Hellbender Film Festival returns to Lindenwood


Alexis Montgomery, Reporter

Lindenwood’s annual film festival returns this November with two new categories: environmental and dance films.

The student-led film festival started in 2020, and accepts entries from high school and college filmmakers to compete in different categories. The festival accepts entries from any country, but the festival devotes two awards to Missouri-made films.

Several categories include best documentary, best narrative film, best animated film, best climate and environmental film, and best dance on film.

The festival was held from Nov. 3-4 at the J. Scheidegger Center at Lindenwood University.

Hellbender Festival director Andrew Millians said the festival got started with the help of other professors in the cinema arts program and graphic design lab.

“We opened up for submissions in the spring of 2020 with the plan of holding screenings in November of that year. Unfortunately, the pandemic forced those screenings to be pushed back to last spring,” Millians said in an email.

Millians said the intention of the festival was to function as an outreach for the cinema arts program.

“We screen high school and college films so the goal is for those filmmakers to learn more about our undergraduate and graduate programs by being involved in the festival,” Millians said. “Our aim is to screen films from around the world, but we make it a point to keep an eye out for local submissions.”

Millians said last year the festival received more than 400 submissions from around the world, and this year they received about 200. He says the primary categories for submission are narrative, documentary, and animated films.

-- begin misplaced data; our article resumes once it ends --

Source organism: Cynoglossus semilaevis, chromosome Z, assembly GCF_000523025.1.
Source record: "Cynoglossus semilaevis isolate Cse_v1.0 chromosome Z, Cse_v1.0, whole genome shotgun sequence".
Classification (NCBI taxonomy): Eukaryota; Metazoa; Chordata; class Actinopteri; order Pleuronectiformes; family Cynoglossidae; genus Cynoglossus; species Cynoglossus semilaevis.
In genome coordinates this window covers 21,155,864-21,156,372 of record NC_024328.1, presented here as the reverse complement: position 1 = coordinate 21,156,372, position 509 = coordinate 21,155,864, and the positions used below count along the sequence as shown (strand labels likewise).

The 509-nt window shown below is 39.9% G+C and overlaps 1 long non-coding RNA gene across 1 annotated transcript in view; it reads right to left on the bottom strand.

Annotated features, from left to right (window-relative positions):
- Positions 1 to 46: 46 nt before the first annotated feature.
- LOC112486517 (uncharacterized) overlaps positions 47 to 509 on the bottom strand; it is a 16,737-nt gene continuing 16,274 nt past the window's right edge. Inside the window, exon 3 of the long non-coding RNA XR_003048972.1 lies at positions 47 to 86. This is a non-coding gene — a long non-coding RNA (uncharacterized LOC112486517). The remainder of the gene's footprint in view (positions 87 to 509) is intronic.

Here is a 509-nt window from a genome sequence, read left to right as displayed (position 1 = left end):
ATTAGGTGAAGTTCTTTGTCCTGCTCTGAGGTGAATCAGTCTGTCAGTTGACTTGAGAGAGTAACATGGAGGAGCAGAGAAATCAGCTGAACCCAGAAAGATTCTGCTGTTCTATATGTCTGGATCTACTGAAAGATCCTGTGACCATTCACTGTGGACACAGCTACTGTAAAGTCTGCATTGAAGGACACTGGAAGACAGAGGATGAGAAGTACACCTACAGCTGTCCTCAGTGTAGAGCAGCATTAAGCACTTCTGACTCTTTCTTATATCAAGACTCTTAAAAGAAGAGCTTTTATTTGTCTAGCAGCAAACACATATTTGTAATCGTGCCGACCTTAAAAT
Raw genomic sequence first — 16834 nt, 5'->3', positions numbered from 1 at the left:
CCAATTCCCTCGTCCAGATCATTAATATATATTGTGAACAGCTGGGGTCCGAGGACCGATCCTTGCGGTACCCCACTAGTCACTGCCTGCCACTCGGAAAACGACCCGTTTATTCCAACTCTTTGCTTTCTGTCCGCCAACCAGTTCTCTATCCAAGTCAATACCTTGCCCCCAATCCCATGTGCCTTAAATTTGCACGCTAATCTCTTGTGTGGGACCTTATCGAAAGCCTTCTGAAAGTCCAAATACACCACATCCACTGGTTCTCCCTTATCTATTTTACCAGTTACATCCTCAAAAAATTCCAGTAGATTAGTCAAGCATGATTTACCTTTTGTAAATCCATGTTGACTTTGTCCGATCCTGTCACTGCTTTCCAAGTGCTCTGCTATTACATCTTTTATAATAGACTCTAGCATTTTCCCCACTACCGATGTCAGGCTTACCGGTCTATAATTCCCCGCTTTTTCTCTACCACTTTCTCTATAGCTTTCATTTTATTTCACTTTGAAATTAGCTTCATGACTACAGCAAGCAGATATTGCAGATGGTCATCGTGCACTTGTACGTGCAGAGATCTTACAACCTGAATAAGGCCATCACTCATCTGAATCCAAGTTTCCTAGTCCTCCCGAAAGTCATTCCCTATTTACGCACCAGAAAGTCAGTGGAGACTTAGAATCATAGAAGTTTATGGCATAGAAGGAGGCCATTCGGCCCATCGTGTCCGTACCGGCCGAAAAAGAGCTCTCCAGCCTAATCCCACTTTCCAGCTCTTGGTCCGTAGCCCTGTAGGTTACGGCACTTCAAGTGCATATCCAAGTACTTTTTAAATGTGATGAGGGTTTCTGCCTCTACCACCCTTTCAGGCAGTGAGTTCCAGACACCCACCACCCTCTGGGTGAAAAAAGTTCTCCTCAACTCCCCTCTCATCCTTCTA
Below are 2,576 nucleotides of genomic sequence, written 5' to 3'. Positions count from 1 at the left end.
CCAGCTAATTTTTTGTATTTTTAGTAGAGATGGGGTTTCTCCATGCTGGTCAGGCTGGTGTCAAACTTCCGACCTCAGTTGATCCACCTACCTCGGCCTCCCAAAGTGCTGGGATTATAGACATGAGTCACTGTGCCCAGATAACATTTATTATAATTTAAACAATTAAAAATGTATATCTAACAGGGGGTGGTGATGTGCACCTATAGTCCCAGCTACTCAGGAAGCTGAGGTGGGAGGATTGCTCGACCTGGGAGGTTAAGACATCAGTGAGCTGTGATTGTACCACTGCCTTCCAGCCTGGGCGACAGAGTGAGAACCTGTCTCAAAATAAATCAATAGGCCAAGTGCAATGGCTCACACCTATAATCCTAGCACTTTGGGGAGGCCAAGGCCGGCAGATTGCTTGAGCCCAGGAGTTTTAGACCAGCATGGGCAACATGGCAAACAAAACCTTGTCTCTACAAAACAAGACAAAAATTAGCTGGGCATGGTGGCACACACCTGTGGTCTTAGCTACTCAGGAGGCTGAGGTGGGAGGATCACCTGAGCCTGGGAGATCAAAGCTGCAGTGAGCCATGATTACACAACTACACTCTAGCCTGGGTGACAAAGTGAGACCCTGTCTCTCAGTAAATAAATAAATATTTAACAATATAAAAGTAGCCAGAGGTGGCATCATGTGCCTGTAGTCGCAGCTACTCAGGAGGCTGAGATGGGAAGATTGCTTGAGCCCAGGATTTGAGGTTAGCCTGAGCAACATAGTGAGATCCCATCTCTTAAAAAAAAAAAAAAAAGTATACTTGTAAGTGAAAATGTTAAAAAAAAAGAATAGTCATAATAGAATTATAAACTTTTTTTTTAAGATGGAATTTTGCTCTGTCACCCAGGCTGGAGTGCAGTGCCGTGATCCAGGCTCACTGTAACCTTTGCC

The films are then screened and judged by a team of Lindenwood students and alumni from the Cinema Arts, Theater, and Dance programs. Millians said over the past few years they’ve had more than 25 different people help out.

“I’m the festival director so I make the final decisions, but I make sure that every film is assessed by multiple screeners to ensure we’re programming films not only of high quality, but which will also resonate with a young audience,” Millians said.

The festival highlights two new categories, including climate and the environment and dance on film.

“For this year’s festival, we created two special categories – Climate and the Environment and Dance on Film. The former is in collaboration with the Missouri Department of Conservation while the latter was put together with the LU Dance Program,” Millians said.

Millians said Tricia Zweier of the dance program, as well as dance students and alumni, helped out as judges for the dance on film submissions.

Awards for the film selections are expected to be announced soon.

Next year’s festival opens up for submissions on Dec. 1, and will contain another new category. Screenings will be in November of 2022.

“We’ll be keeping the dance on film category while adding one devoted to social justice,” Millians said.